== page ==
Researchers See a Downside as Keyboards Replace Pens in Schools

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The computer keyboard helped kill shorthand, and now it's threatening to finish off longhand.

When handwritten essays were introduced on the SAT exams for the class of 2006, just 15 percent of the almost 1.5 million students wrote their answers in cursive. The rest? They printed. Block letters.

And those college hopefuls are just the first edge of a wave of U.S. students who no longer get much handwriting instruction in the primary grades, frequently 10 minutes a day or less. As a result, more and more students struggle to read and write cursive.

Many educators shrug. Stacked up against teaching technology, foreign languages and the material on standardized tests, penmanship instruction seems a relic, teachers across the region say. But academics who specialize in writing acquisition argue that it's important cognitively, pointing to research that shows children without proficient handwriting skills produce simpler, shorter compositions, from the earliest grades.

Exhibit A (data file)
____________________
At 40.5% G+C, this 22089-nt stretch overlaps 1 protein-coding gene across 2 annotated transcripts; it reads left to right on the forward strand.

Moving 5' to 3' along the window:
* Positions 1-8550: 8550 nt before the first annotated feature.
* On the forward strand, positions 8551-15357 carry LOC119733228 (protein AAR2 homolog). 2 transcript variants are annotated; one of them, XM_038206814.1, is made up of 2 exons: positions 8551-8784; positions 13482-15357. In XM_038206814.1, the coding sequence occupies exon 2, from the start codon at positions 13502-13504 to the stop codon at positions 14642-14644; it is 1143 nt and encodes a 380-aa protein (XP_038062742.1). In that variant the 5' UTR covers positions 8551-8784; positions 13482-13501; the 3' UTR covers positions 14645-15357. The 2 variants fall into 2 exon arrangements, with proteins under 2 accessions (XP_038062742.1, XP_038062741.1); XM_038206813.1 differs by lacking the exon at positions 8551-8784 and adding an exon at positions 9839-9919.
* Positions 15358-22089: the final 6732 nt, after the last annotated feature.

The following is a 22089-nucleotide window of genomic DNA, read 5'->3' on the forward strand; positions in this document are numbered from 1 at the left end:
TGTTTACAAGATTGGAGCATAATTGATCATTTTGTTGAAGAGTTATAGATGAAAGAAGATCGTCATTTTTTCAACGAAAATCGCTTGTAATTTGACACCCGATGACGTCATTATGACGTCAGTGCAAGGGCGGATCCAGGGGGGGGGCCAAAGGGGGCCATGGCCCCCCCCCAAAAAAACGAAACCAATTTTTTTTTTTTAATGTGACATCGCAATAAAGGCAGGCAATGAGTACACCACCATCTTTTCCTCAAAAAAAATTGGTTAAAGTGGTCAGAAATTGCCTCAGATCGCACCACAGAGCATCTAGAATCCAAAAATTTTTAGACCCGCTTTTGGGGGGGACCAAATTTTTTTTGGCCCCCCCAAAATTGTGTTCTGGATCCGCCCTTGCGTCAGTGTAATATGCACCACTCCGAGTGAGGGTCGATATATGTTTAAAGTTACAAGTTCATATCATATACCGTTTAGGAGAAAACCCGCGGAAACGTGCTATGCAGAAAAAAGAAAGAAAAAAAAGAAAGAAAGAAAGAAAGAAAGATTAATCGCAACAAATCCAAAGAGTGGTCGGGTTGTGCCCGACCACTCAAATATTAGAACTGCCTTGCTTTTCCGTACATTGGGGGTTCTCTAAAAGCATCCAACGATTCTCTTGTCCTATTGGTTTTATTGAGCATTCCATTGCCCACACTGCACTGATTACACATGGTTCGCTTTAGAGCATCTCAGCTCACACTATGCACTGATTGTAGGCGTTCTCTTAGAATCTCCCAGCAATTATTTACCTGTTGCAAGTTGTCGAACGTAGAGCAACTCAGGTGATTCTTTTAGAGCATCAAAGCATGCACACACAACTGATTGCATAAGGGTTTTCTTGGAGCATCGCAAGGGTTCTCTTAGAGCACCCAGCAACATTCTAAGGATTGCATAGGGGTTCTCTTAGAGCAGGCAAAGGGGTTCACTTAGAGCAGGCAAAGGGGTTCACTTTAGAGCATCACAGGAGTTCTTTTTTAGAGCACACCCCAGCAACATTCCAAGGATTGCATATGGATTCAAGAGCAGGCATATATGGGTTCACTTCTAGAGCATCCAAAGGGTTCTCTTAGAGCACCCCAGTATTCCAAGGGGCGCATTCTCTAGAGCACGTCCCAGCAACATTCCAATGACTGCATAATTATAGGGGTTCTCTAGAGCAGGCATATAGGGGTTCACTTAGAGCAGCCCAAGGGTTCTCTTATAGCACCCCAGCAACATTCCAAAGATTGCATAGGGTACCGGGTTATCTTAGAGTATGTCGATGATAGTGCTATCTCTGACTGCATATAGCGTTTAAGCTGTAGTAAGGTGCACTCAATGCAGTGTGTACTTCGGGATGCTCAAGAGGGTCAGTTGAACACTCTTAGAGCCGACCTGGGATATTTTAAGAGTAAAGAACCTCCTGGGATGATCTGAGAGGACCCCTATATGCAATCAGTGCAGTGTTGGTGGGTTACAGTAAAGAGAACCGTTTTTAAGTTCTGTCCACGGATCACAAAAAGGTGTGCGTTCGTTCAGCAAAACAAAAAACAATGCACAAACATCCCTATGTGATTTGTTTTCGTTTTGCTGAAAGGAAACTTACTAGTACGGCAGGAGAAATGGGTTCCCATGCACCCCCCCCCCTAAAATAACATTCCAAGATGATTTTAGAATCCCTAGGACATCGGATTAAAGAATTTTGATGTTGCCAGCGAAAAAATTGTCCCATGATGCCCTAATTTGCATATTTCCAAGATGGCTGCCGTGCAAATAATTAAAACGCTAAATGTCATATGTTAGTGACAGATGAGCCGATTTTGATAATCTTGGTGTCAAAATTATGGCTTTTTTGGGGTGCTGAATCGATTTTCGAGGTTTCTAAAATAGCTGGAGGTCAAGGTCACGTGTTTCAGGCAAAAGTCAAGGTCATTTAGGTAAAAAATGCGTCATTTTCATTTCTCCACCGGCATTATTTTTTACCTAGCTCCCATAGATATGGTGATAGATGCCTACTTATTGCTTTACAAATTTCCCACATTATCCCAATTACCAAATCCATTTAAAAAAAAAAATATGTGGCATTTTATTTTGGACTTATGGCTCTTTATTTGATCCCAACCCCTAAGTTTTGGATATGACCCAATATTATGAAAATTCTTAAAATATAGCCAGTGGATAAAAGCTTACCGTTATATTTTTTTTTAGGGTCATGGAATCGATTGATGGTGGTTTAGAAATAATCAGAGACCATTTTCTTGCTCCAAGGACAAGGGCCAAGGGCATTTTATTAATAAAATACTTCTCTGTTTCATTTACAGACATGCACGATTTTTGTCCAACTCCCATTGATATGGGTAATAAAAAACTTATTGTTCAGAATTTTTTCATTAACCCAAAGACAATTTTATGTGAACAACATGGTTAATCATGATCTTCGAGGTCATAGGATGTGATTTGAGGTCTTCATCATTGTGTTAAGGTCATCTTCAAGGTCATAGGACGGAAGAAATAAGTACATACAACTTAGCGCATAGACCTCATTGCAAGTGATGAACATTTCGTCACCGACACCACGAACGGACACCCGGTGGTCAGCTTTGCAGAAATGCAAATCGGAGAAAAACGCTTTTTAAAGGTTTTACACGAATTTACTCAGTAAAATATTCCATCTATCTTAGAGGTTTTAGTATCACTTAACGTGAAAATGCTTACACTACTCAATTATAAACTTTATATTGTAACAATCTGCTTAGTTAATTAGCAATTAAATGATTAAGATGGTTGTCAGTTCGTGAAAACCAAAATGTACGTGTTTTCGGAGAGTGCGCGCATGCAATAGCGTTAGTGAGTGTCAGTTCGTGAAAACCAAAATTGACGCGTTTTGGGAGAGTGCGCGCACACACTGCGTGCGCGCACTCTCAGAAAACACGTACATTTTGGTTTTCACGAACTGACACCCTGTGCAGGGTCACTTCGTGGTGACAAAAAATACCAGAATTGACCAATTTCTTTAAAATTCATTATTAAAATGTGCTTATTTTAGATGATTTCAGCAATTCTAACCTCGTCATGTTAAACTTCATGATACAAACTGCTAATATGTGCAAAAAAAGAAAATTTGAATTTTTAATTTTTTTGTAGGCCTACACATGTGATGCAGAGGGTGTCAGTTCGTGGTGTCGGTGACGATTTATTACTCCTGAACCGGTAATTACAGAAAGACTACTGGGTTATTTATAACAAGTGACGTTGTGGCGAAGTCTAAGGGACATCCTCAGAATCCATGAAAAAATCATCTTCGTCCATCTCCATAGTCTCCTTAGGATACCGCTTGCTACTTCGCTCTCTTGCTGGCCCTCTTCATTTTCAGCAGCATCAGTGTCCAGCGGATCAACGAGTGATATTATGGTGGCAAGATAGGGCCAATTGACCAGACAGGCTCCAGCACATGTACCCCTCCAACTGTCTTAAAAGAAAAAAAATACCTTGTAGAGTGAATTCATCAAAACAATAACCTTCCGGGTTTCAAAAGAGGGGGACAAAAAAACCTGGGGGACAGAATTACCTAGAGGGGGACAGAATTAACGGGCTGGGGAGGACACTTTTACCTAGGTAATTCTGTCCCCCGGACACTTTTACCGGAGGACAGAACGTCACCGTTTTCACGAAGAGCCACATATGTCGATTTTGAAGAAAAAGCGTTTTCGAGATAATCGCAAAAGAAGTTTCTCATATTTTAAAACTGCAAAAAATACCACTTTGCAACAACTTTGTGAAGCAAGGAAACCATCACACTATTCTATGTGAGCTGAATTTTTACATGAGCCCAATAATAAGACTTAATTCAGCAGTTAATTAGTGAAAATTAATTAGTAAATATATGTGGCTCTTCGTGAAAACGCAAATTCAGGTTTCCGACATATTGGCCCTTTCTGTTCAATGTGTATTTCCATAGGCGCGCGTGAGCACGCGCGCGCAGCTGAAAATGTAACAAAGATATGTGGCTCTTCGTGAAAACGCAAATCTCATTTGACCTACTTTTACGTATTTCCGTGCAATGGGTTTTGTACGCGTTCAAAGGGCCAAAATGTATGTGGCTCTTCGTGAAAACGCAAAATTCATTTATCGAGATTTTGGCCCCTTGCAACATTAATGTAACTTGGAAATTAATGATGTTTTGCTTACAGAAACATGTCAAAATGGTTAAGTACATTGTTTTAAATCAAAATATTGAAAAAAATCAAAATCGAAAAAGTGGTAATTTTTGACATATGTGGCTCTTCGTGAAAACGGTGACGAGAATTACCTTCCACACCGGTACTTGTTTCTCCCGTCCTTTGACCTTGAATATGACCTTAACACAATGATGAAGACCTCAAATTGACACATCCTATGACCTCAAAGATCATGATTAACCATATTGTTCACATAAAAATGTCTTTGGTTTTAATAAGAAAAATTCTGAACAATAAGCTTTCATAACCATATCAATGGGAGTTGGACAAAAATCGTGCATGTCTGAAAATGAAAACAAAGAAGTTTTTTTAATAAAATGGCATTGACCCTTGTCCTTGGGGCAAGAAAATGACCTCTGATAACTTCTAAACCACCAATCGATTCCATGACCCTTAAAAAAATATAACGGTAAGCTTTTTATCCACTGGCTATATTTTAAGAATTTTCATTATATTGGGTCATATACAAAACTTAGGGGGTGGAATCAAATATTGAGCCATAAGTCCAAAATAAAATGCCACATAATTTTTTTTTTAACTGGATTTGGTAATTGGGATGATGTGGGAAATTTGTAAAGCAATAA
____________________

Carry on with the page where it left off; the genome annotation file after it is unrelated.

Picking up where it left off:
Scholars who study original documents say the demise of handwriting will diminish the power and accuracy of future historical research. And others simply lament the loss of handwritten communication for its beauty, individualism and intimacy....

There are those who say the culture is at a crossroads, turning permanently from the written word to the typed one. If handwriting becomes a lost form of communication, does it matter?

It was at U-Va. that researchers recently discovered a previously unknown poem by Robert Frost, written in his signature script. Handwritten documents are more valuable to researchers, historians say, because their authenticity can be confirmed. Students also find them more intriguing.

"They feel closer to that person as an actual human, that somebody actually wrote that just like me," said Jim Mohr, a professor of U.S. history at the University of Oregon at Eugene, who wrote a book on diaries from the Civil War. "There's a kind of personal authenticity to individual writing that's hard to capture any other way."

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